Examples They identified the person (the accident injured the person). 1. Replace the duplicate noun and noun modifiers with the appropriate relative pronoun. They identified the person (the accident injured whom ) 2. Move the relative pronoun to the first position in the clause. They identified the person whom the accident injured.

They identified the person (the accident injured the person).

1. Replace the duplicate noun and noun modifiers with the appropriate relative pronoun.

They identified the person (the accident injured whom )

2. Move the relative pronoun to the first position in the clause.

They identified the person whom the accident injured.

The man ( the man’s children go to college) had just taken a second job. 1. Replace the duplicate noun and noun modifiers with the appropriate relative pronoun. The man whose children go to college had just taken a job.

The man ( the man’s children go to college) had just taken a second job.

1. Replace the duplicate noun and noun modifiers with the appropriate relative pronoun.

The man whose children go to college had just taken a job.

I met a man (the man knows four languages). who I met a man ( the man’s wife knows four languages). whose

I met a man (the man knows four languages).

who

I met a man ( the man’s wife knows four languages).

whose

Combine these sentences They welcomed the visitors (they had long anticipated the visitor’s arrival) The treaty (Congress had been debating the treaty’s fate for months ) was finally approved in a voice vote. Remember to use a relative pronoun Who, whose, whom, which, that

They welcomed the visitors (they had long anticipated the visitor’s arrival)

The treaty (Congress had been debating the treaty’s fate for months ) was finally approved in a voice vote.

Remember to use a relative pronoun

Who, whose, whom, which, that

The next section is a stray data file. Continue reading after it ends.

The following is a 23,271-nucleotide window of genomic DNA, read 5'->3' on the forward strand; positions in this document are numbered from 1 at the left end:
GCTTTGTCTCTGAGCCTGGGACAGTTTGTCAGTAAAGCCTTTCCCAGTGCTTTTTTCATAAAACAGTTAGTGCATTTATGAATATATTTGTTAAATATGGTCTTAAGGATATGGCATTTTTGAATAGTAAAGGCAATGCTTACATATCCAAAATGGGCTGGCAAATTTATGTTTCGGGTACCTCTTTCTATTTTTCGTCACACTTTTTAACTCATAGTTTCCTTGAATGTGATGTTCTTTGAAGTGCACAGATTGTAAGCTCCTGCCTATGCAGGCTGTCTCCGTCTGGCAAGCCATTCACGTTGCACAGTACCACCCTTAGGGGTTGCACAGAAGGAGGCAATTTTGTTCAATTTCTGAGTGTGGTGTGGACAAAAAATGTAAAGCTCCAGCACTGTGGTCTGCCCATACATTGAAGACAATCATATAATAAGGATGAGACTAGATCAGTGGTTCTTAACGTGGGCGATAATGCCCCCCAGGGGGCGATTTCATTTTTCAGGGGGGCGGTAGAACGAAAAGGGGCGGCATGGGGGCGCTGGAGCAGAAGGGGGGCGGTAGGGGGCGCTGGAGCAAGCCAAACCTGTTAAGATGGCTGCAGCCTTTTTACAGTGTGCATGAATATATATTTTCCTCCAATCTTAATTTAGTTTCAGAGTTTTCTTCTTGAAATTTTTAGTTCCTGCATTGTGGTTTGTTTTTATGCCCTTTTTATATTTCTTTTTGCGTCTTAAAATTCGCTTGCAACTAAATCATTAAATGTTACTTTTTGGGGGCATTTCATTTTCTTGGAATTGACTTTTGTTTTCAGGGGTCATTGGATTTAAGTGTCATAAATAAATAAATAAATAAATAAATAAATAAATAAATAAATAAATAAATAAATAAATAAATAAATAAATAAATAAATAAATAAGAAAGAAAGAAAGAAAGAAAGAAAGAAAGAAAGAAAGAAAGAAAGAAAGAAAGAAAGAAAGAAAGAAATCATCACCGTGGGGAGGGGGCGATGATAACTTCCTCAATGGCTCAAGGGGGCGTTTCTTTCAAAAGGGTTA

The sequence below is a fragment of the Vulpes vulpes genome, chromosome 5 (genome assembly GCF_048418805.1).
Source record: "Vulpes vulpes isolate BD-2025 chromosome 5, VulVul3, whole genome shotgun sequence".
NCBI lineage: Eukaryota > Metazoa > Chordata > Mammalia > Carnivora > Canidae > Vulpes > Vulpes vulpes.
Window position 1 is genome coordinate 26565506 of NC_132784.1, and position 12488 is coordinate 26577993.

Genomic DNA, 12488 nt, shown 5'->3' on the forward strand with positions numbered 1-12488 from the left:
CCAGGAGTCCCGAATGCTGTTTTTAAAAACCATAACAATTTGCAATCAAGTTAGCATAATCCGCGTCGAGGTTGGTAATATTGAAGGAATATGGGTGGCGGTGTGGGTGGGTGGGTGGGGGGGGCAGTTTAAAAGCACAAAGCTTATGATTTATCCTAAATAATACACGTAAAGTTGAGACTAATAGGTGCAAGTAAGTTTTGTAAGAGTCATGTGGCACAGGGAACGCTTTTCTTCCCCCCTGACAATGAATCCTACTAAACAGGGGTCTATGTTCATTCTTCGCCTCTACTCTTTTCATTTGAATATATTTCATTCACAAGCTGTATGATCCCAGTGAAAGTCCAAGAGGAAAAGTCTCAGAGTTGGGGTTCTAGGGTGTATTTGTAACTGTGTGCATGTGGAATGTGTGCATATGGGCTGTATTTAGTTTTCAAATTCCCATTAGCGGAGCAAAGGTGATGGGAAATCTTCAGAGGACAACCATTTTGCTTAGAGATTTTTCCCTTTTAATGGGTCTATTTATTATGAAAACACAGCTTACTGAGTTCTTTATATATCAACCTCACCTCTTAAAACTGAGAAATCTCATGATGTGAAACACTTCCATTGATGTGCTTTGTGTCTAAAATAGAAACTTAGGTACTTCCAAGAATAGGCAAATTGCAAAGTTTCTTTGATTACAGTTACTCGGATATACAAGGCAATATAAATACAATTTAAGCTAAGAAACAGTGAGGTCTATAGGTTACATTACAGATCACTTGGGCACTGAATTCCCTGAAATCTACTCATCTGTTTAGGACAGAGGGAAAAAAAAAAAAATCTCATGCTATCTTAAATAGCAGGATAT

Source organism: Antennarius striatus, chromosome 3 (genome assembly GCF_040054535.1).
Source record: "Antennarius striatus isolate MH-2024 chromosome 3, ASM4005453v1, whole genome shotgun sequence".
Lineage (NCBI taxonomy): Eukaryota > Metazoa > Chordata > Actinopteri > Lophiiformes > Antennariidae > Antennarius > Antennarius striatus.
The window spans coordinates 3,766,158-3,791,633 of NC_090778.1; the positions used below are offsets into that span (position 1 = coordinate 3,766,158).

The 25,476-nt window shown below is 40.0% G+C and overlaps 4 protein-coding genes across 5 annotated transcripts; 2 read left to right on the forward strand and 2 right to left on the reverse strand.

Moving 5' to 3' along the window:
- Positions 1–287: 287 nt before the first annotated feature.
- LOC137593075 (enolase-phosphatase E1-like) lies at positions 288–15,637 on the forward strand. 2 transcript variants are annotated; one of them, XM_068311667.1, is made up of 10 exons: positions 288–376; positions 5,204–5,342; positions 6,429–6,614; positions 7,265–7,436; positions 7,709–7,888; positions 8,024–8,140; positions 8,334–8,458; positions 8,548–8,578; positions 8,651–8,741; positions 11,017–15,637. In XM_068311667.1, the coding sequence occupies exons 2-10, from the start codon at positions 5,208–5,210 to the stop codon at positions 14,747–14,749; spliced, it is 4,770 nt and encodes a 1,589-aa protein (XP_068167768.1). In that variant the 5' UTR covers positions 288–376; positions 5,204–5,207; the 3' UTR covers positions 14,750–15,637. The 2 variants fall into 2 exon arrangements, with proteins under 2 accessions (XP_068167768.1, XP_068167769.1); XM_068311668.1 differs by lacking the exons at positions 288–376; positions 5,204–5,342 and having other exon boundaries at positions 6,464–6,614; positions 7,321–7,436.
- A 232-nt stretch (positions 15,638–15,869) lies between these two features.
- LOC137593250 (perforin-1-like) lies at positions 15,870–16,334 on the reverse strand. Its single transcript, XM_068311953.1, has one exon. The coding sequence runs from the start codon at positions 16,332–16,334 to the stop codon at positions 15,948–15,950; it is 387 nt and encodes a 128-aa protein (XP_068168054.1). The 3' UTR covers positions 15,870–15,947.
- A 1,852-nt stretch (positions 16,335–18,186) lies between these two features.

They welcomed the visitors whose arrival they had long anticipated. The treaty whose fate Congress had been debating for months was finally approved in a voice vote

They welcomed the visitors whose arrival they had long anticipated.

The treaty whose fate Congress had been debating for months was finally approved in a voice vote

Adverb Clause An adverb clause is a subordinate clause that modifies a verb, an adjective, or another adverb All adverb clauses are made up of two components 1. A subordinating conjunction. 2. An underlying sentence

An adverb clause is a subordinate clause that modifies a verb, an adjective, or another adverb

All adverb clauses are made up of two components

1. A subordinating conjunction.

2. An underlying sentence

Subordinating Conjunctions After Because Where If That Than Unlike the adjective clause the word that introduces the clause (the subordinating conjunction) plays no role inside the subordinate clause.

After

Because

Where

If

That

Than

Unlike the adjective clause the word that introduces the clause (the subordinating conjunction) plays no role inside the subordinate clause.

Examples We are glad that you won I ate a whole pizza because I was hungry. Give me a call if I can help you.

We are glad that you won

I ate a whole pizza because I was hungry.

Give me a call if I can help you.

Noun Clause A noun clause is a subordinate clause used as a noun. Noun clauses are not modifiers whereas adjective and adverb clauses modify words in other clauses. Noun clauses play the role of nouns. Look for that, if , whether or not Noun clauses are always singular even if when the nouns within the clause are plural. . .

A noun clause is a subordinate clause used as a noun.

Noun clauses are not modifiers whereas adjective and adverb clauses modify words in other clauses. Noun clauses play the role of nouns.

Look for that, if , whether or not

Noun clauses are always singular even if when the nouns within the clause are plural. . .

That they usually win all their games pleases the audience. Noun clauses can readily be identified by the it test. What we know about art is a mystery. They know who we are. I will sell them for whatever I can get for them.

That they usually win all their games pleases the audience.

Noun clauses can readily be identified by the it test.

What we know about art is a mystery.

They know who we are.

I will sell them for whatever I can get for them.